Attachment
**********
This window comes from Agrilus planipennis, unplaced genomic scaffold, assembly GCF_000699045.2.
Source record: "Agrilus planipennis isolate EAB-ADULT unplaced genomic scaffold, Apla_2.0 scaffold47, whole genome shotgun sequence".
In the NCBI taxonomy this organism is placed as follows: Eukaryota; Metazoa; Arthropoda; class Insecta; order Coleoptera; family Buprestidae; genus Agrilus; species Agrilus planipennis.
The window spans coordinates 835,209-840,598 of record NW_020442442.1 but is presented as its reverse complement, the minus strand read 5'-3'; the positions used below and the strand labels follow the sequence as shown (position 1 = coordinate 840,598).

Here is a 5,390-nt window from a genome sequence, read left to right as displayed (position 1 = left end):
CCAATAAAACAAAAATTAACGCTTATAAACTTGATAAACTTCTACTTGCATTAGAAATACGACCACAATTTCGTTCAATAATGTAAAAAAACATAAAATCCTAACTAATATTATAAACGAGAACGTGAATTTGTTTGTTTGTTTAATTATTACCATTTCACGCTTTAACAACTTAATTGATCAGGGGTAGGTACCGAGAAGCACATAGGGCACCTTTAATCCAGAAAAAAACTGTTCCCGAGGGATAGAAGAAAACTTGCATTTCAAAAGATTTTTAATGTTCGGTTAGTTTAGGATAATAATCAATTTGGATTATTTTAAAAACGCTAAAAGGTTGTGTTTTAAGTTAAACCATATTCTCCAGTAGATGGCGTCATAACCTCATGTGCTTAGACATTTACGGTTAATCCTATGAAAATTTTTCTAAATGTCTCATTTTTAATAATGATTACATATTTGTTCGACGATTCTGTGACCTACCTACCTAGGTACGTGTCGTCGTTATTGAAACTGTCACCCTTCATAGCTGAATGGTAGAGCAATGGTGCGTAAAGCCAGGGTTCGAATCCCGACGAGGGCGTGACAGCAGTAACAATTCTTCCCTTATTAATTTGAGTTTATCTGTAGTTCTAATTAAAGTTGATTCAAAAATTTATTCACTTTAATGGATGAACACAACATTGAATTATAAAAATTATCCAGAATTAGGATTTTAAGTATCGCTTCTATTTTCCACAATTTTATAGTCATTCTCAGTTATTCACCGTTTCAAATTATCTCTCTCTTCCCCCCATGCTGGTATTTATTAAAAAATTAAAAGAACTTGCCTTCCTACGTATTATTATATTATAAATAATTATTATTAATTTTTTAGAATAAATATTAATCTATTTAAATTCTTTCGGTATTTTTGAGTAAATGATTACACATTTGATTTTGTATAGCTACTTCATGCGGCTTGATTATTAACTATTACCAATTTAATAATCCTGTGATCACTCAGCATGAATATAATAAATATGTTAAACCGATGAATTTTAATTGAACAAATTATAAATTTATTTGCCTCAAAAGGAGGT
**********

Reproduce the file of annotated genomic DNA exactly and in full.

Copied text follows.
This window comes from Agrilus planipennis, unplaced genomic scaffold, assembly GCF_000699045.2.
Source record: "Agrilus planipennis isolate EAB-ADULT unplaced genomic scaffold, Apla_2.0 scaffold47, whole genome shotgun sequence".
In the NCBI taxonomy this organism is placed as follows: Eukaryota; Metazoa; Arthropoda; class Insecta; order Coleoptera; family Buprestidae; genus Agrilus; species Agrilus planipennis.
The window spans coordinates 835,209-840,598 of record NW_020442442.1 but is presented as its reverse complement, the minus strand read 5'-3'; the positions used below and the strand labels follow the sequence as shown (position 1 = coordinate 840,598).

Here is a 5,390-nt window from a genome sequence, read left to right as displayed (position 1 = left end):
CCAATAAAACAAAAATTAACGCTTATAAACTTGATAAACTTCTACTTGCATTAGAAATACGACCACAATTTCGTTCAATAATGTAAAAAAACATAAAATCCTAACTAATATTATAAACGAGAACGTGAATTTGTTTGTTTGTTTAATTATTACCATTTCACGCTTTAACAACTTAATTGATCAGGGGTAGGTACCGAGAAGCACATAGGGCACCTTTAATCCAGAAAAAAACTGTTCCCGAGGGATAGAAGAAAACTTGCATTTCAAAAGATTTTTAATGTTCGGTTAGTTTAGGATAATAATCAATTTGGATTATTTTAAAAACGCTAAAAGGTTGTGTTTTAAGTTAAACCATATTCTCCAGTAGATGGCGTCATAACCTCATGTGCTTAGACATTTACGGTTAATCCTATGAAAATTTTTCTAAATGTCTCATTTTTAATAATGATTACATATTTGTTCGACGATTCTGTGACCTACCTACCTAGGTACGTGTCGTCGTTATTGAAACTGTCACCCTTCATAGCTGAATGGTAGAGCAATGGTGCGTAAAGCCAGGGTTCGAATCCCGACGAGGGCGTGACAGCAGTAACAATTCTTCCCTTATTAATTTGAGTTTATCTGTAGTTCTAATTAAAGTTGATTCAAAAATTTATTCACTTTAATGGATGAACACAACATTGAATTATAAAAATTATCCAGAATTAGGATTTTAAGTATCGCTTCTATTTTCCACAATTTTATAGTCATTCTCAGTTATTCACCGTTTCAAATTATCTCTCTCTTCCCCCCATGCTGGTATTTATTAAAAAATTAAAAGAACTTGCCTTCCTACGTATTATTATATTATAAATAATTATTATTAATTTTTTAGAATAAATATTAATCTATTTAAATTCTTTCGGTATTTTTGAGTAAATGATTACACATTTGATTTTGTATAGCTACTTCATGCGGCTTGATTATTAACTATTACCAATTTAATAATCCTGTGATCACTCAGCATGAATATAATAAATATGTTAAACCGATGAATTTTAATTGAACAAATTATAAATTTATTTGCCTCAAAAGGAGGT